Mike Horn,
Conquering the Impossible: My 12,000-Mile Journey Around the Arctic Circle
(St. Martin's Griffin, 2008)

Far North adventurer Mike Horn has written a testament to the physical and mental strength of the human spirit when tested with impossible challenges. For 27 months, Horn circumnavigated the Arctic Circle in a 12,000-mile solo journey. Without the aid of motorized transportation, Horn traipsed through Greenland, Canada and Siberia. He faced challenges both natural and political, from fire and frostbite to a polar bear encounter to challenges with the Russian government. The very terrain under his feet consisted of dynamic, shifting ice sheets, which throughout the course of the journey required several detours and cost the explorer days and weeks of time.

Horn may have been on the journey alone, and he no doubt demonstrated awe-inspiring physical and mental endurance, but he had an army of support, from a gourmet chef who packed his meals to medical and athletic experts who could fly to meet him at a moment's notice. Throughout the book, the reader cannot forget that money was not an object on Mike Horn's journey, and a rescue by the cavalry could have been staged if needed.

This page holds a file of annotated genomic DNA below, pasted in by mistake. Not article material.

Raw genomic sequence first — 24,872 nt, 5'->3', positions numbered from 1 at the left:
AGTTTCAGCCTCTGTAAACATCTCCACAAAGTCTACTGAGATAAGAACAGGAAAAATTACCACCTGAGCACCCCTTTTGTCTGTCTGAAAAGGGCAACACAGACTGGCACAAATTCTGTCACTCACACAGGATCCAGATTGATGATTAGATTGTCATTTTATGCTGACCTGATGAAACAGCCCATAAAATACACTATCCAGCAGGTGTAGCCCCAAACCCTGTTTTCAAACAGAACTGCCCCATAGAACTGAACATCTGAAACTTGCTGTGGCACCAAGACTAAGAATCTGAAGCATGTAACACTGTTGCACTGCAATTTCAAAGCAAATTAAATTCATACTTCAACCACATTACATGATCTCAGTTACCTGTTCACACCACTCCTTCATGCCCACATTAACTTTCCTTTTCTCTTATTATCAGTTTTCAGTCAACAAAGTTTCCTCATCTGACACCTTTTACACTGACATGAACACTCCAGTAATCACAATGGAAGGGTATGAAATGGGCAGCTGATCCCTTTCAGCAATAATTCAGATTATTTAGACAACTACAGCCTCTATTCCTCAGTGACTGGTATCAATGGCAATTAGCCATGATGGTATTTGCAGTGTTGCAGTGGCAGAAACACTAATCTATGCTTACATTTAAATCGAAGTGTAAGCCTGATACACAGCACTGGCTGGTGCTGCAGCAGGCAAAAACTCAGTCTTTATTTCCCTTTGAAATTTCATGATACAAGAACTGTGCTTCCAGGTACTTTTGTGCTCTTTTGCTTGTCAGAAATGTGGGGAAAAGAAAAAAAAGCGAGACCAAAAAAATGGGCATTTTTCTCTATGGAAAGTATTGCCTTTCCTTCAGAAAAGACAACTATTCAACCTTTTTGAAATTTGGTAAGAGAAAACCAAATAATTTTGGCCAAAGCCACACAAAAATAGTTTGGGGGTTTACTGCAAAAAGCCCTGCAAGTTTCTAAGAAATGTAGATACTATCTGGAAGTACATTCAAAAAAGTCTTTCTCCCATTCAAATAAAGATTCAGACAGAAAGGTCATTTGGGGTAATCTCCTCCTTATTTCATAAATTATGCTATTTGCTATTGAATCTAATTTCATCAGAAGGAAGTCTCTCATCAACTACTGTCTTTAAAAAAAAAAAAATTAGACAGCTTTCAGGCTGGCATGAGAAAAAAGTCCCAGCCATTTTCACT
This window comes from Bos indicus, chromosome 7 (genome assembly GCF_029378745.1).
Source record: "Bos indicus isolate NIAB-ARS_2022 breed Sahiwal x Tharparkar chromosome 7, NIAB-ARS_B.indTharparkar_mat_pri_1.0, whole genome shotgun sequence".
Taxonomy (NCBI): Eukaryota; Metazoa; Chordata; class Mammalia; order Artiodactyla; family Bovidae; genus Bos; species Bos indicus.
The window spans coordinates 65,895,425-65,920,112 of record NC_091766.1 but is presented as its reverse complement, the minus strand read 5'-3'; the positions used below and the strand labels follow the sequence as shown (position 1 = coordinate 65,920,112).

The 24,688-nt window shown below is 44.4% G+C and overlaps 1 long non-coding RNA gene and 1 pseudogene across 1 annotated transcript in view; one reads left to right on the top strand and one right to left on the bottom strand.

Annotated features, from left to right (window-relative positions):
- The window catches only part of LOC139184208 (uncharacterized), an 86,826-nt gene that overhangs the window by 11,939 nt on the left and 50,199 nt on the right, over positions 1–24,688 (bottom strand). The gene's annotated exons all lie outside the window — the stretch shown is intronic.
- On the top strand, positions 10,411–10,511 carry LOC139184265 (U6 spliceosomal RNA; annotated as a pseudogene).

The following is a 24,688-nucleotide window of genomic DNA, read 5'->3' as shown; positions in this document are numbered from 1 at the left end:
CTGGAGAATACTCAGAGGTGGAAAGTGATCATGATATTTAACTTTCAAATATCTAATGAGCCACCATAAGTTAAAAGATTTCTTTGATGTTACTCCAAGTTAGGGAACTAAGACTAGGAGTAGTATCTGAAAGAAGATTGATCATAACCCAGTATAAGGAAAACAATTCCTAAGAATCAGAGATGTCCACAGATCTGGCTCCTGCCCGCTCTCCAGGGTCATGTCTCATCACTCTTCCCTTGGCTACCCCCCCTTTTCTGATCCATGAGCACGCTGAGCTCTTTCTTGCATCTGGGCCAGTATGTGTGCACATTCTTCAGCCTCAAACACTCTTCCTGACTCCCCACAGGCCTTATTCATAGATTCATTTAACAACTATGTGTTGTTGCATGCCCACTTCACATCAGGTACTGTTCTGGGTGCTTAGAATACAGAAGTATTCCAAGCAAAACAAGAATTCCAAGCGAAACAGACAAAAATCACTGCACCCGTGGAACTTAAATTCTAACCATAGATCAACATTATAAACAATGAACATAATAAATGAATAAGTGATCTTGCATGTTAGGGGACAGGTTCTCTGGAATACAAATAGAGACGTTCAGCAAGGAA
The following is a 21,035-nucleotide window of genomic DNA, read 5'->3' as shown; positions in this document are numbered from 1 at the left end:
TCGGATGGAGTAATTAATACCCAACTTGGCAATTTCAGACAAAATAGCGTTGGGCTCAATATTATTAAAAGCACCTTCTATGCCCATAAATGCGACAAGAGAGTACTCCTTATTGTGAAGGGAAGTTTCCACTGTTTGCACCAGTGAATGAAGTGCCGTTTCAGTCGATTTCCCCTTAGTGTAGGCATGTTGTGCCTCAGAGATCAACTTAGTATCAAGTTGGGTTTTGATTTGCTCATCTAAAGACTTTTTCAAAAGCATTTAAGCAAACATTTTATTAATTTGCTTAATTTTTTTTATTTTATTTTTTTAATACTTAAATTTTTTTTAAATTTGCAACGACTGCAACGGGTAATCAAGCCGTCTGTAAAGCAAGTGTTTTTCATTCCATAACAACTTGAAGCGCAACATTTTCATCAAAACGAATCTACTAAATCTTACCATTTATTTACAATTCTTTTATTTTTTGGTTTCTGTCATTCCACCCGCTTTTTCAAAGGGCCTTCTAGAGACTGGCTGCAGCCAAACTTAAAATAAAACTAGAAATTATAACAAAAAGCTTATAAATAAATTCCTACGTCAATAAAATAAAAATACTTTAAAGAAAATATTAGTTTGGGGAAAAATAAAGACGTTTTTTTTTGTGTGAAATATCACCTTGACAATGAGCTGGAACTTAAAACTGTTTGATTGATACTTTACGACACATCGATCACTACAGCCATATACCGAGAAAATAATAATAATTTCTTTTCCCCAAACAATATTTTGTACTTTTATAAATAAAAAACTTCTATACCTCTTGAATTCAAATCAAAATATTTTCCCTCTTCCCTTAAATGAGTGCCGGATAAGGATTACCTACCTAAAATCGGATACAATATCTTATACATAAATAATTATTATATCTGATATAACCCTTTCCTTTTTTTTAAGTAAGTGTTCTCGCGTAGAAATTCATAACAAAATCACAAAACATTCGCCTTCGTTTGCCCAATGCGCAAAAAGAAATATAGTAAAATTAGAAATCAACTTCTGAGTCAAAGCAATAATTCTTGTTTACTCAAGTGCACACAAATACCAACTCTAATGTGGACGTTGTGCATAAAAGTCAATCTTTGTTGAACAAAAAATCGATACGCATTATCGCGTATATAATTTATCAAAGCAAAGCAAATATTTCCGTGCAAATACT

I thoroughly enjoyed Horn's adventure tale, which was educational as well as adrenaline-pumping. The reader will learn a great deal about the chemical behavior of different substances in extreme cold (down to -70 degrees Celsius). Mucus, in fact, can be put to use under extreme conditions as a valuable moisturizer. I was also inspired by the skill and kindness demonstrated by the Inuit, Canadian and Russian citizens Horn encountered.

Fourteen months after Horn conquered the impossible, he made a two-month journey to the North Pole in absolute winter darkness without the aid of any motorized transportation. I'll stay tuned for the volume on that adventure.

review by
Jessica Lux-Baumann

14 March 2009

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